SURGICAL ONCOLOGIST, NORTHSIDE HOSPITAL

Wardrobe: Jacket (Psycho Bunny), shirt (Ralph Lauren), jeans, shoes (Bally) and watch (Michael Kors), Bloomingdale’s

Growing up in New York City, Dr. Jonathan Lee recognized early on his aptitude for science and mathematics. He also enjoyed working with his hands and interacting with people. When it came to picking a career, he found one where the intersection of those four elements came into play: medicine. “I always thought medicine would be the best place to do all that,” he says. “There aren’t many careers that fit all those elements best.”

Since earning his medical degree from New York University in 1995, Lee was inspired by a mentor to focus his talents in the niche area of melanoma and sarcoma (skin cancer) surgery and research. “I wanted to go into academic medicine, and my first faculty position at the Cancer Institute of New Jersey was a combination of research and clinical work,” he says. “But I found those patient-doctor relationship moments are the ones that make a difference to me.”

Five years ago, Lee arrived at Northside Hospital in Sandy Springs to build a melanoma and sarcoma program. “I’m from academia, so the transition has been my chief challenge,” he says. “I’m also a tiny little Asian Yankee in the South. So it’s been interesting!”

It’s also been rewarding. Lee claims his biggest accomplishment to date has been creating the melanoma program at Northside. “When I got here, there wasn’t a streamlined way of taking care of patients with melanoma/sarcoma,” he says. “I had to build a team of colleagues with similar interests and put together a program from screening through diagnosis, treatment and follow-up. We now have a program that would go up against any other in the U.S. And the number of patients we’re helping has grown so much that our weekly conference call about difficult cases has grown from an hour every other week to 90 minutes every Wednesday.”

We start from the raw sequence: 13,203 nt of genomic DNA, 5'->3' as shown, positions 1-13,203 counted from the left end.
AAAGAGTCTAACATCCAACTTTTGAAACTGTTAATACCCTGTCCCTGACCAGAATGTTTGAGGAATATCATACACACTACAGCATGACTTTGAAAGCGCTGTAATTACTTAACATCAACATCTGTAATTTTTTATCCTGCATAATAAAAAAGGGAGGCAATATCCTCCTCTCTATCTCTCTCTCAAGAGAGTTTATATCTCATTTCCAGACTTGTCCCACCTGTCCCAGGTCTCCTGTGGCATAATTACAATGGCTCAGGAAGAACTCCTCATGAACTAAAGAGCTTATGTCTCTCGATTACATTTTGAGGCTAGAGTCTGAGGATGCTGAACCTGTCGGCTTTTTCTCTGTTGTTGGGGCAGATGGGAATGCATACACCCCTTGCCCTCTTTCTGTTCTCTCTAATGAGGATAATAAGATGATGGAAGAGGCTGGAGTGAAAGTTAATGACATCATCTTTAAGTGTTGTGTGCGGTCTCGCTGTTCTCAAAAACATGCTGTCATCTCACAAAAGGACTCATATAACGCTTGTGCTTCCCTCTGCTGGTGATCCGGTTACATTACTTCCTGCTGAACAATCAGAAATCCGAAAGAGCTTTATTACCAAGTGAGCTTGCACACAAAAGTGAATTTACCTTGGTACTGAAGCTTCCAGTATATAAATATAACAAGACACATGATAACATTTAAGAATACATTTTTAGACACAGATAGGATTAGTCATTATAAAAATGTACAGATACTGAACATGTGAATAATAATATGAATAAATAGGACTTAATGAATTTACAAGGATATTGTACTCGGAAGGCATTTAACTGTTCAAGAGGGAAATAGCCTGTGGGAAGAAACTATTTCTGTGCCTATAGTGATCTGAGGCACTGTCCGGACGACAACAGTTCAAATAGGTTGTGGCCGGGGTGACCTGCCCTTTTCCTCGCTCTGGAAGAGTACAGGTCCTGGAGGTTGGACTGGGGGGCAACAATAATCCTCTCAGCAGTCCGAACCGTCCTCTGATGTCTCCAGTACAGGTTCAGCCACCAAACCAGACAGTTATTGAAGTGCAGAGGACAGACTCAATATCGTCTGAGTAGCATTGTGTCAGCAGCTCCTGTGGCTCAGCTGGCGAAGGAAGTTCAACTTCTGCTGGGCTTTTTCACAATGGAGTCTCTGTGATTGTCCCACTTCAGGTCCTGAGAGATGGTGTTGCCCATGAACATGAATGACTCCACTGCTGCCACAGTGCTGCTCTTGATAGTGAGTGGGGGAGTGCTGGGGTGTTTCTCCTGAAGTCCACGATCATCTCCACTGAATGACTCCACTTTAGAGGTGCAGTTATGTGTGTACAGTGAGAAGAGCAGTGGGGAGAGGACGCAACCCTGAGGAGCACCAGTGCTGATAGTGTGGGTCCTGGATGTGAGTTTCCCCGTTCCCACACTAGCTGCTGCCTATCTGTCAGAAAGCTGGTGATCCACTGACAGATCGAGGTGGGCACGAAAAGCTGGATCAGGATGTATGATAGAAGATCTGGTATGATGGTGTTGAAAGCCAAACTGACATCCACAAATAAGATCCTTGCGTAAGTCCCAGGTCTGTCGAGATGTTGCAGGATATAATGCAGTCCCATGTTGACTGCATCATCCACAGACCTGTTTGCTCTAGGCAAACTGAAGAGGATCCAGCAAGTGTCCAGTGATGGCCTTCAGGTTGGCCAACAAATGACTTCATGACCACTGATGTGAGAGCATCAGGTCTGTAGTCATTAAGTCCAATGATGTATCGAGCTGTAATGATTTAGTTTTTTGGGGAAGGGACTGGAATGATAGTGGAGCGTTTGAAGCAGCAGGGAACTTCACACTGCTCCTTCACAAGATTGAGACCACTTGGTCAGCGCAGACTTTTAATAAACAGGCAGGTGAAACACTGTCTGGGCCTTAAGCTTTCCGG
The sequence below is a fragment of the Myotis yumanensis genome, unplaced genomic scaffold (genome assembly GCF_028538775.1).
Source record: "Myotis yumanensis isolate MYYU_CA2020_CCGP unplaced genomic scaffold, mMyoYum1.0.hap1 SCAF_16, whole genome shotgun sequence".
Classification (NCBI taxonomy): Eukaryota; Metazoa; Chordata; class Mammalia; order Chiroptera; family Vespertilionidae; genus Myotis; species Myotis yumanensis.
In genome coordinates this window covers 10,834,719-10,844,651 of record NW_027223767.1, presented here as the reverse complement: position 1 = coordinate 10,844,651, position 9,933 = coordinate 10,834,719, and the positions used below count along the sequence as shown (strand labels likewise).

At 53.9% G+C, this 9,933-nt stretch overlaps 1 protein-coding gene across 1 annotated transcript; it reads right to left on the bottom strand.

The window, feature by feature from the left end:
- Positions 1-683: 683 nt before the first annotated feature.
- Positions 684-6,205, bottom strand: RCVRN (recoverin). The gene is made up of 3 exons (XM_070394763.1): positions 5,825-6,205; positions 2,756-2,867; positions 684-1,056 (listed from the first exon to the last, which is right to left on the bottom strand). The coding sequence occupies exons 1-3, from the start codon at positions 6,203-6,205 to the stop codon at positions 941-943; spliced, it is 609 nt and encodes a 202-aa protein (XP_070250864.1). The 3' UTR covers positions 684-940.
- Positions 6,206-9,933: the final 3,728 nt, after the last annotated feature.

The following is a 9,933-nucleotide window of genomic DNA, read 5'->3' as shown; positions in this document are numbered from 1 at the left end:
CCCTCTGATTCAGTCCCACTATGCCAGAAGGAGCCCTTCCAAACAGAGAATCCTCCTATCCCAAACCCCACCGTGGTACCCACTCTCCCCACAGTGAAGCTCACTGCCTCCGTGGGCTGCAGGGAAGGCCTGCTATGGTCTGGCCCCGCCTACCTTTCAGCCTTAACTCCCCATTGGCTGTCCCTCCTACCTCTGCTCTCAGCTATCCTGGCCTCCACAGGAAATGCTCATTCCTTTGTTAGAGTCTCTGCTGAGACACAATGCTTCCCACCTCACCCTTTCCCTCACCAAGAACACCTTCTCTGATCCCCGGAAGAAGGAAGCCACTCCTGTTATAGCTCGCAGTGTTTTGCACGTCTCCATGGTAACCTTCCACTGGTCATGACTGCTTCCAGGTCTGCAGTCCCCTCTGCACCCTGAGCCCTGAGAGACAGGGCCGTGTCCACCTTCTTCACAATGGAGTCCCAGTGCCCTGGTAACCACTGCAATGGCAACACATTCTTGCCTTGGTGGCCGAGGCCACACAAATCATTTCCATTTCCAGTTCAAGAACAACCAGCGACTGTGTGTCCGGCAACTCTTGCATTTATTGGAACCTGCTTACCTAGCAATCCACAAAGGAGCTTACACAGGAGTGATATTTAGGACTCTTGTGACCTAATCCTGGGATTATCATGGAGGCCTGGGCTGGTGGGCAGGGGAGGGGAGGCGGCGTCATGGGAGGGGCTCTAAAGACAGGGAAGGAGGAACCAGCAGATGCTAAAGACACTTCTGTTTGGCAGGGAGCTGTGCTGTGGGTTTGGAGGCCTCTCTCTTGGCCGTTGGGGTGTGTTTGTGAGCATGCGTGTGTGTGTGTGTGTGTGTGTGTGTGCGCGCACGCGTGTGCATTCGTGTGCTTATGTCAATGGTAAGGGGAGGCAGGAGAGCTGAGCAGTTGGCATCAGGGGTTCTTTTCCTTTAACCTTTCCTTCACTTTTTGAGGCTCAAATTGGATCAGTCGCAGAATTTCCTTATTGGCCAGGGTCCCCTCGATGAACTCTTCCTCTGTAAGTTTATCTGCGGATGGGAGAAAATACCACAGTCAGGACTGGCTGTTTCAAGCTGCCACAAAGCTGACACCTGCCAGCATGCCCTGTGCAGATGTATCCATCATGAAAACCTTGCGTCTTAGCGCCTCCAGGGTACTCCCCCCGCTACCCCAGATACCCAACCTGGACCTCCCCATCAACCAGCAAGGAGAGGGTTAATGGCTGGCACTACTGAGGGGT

Rising Star Revelations

What is your secret to success?

We delude ourselves that we have control of our lives, when we don’t. I’ve always looked at what I could do better and what opportunities would let me do that. Who is your role model? What I am today is the influence of many people in my life: my parents and the work ethic they showed me; my college professors who took time to teach me; the professors in medical school who taught me their art. I learned from many people.

What is your ultimate goal?

I don’t have any significant career ambitions. But I want my career and life to make a difference to the people in this region. So far, I have been able to do that.

What is the biggest obstacle you’ve faced in your life?

I face obstacles every day, and some are more serious than others. The biggest is working with people, believe it or not. As much as I enjoy it, people have their own perspectives and opinions, and I have to figure out how to work with others who don’t share mine.

What advice would you give to someone following in your footsteps?

Let your passion drive you. Medicine is not an easy job; I still face challenges every day. Without passion, this job becomes very difficult to do.

What was the best or most memorable day of your career?

All my most memorable days revolve around patients. I once took care of a man in New Jersey with a very advanced sarcoma in his arm, but he refused to let me do what I needed to do, so he could [continue to] work to pay for his children’s educations. He came back a few years later and was suffering so much, I had to remove his arm. It was a traumatic operation for everyone, but he said, “My kids are out of college now, and I don’t need this arm.” His life was more than his cancer, and I had to respect his decision. After it was over, he came up and gave me a hug and called me his friend. That touched me significantly.

PHOTOS: Sara Hanna
STORY: H.M. Cauley